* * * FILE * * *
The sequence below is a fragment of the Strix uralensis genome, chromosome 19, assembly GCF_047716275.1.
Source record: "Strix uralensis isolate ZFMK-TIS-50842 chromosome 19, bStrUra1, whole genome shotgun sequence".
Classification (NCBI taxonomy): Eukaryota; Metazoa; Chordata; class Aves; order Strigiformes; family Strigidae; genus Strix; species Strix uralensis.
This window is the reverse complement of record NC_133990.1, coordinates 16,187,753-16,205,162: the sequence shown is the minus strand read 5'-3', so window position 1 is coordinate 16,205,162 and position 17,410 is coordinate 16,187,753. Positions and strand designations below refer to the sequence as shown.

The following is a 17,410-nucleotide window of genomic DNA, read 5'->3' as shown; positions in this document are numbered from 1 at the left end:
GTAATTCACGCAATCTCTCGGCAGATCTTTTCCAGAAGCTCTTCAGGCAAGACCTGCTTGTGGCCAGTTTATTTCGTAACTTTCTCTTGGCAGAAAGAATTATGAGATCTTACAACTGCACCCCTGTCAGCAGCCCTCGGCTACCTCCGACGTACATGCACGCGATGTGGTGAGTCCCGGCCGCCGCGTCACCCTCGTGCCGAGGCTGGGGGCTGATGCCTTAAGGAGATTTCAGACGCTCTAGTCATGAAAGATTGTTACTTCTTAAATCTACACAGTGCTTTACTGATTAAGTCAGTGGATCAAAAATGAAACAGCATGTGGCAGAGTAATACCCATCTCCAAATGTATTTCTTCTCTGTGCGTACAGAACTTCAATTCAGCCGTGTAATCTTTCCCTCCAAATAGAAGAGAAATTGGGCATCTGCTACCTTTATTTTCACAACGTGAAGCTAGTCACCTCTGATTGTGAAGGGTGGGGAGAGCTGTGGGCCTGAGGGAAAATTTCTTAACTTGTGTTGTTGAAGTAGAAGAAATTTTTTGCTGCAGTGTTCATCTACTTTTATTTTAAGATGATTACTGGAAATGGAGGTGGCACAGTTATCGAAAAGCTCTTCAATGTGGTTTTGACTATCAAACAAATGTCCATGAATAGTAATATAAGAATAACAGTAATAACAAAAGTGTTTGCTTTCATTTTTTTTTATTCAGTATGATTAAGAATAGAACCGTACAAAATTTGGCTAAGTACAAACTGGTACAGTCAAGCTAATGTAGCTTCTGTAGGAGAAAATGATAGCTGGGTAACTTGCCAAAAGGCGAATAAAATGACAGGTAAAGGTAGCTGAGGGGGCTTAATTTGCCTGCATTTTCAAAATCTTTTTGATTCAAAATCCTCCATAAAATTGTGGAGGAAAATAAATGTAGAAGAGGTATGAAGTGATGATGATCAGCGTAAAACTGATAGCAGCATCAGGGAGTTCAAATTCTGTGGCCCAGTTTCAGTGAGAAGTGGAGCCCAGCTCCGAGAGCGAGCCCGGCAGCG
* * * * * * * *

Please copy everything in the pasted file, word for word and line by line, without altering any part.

The sequence below is a fragment of the Strix uralensis genome, chromosome 19, assembly GCF_047716275.1.
Source record: "Strix uralensis isolate ZFMK-TIS-50842 chromosome 19, bStrUra1, whole genome shotgun sequence".
Classification (NCBI taxonomy): Eukaryota; Metazoa; Chordata; class Aves; order Strigiformes; family Strigidae; genus Strix; species Strix uralensis.
This window is the reverse complement of record NC_133990.1, coordinates 16,187,753-16,205,162: the sequence shown is the minus strand read 5'-3', so window position 1 is coordinate 16,205,162 and position 17,410 is coordinate 16,187,753. Positions and strand designations below refer to the sequence as shown.

The following is a 17,410-nucleotide window of genomic DNA, read 5'->3' as shown; positions in this document are numbered from 1 at the left end:
GTAATTCACGCAATCTCTCGGCAGATCTTTTCCAGAAGCTCTTCAGGCAAGACCTGCTTGTGGCCAGTTTATTTCGTAACTTTCTCTTGGCAGAAAGAATTATGAGATCTTACAACTGCACCCCTGTCAGCAGCCCTCGGCTACCTCCGACGTACATGCACGCGATGTGGTGAGTCCCGGCCGCCGCGTCACCCTCGTGCCGAGGCTGGGGGCTGATGCCTTAAGGAGATTTCAGACGCTCTAGTCATGAAAGATTGTTACTTCTTAAATCTACACAGTGCTTTACTGATTAAGTCAGTGGATCAAAAATGAAACAGCATGTGGCAGAGTAATACCCATCTCCAAATGTATTTCTTCTCTGTGCGTACAGAACTTCAATTCAGCCGTGTAATCTTTCCCTCCAAATAGAAGAGAAATTGGGCATCTGCTACCTTTATTTTCACAACGTGAAGCTAGTCACCTCTGATTGTGAAGGGTGGGGAGAGCTGTGGGCCTGAGGGAAAATTTCTTAACTTGTGTTGTTGAAGTAGAAGAAATTTTTTGCTGCAGTGTTCATCTACTTTTATTTTAAGATGATTACTGGAAATGGAGGTGGCACAGTTATCGAAAAGCTCTTCAATGTGGTTTTGACTATCAAACAAATGTCCATGAATAGTAATATAAGAATAACAGTAATAACAAAAGTGTTTGCTTTCATTTTTTTTTATTCAGTATGATTAAGAATAGAACCGTACAAAATTTGGCTAAGTACAAACTGGTACAGTCAAGCTAATGTAGCTTCTGTAGGAGAAAATGATAGCTGGGTAACTTGCCAAAAGGCGAATAAAATGACAGGTAAAGGTAGCTGAGGGGGCTTAATTTGCCTGCATTTTCAAAATCTTTTTGATTCAAAATCCTCCATAAAATTGTGGAGGAAAATAAATGTAGAAGAGGTATGAAGTGATGATGATCAGCGTAAAACTGATAGCAGCATCAGGGAGTTCAAATTCTGTGGCCCAGTTTCAGTGAGAAGTGGAGCCCAGCTCCGAGAGCGAGCCCGGCAGCG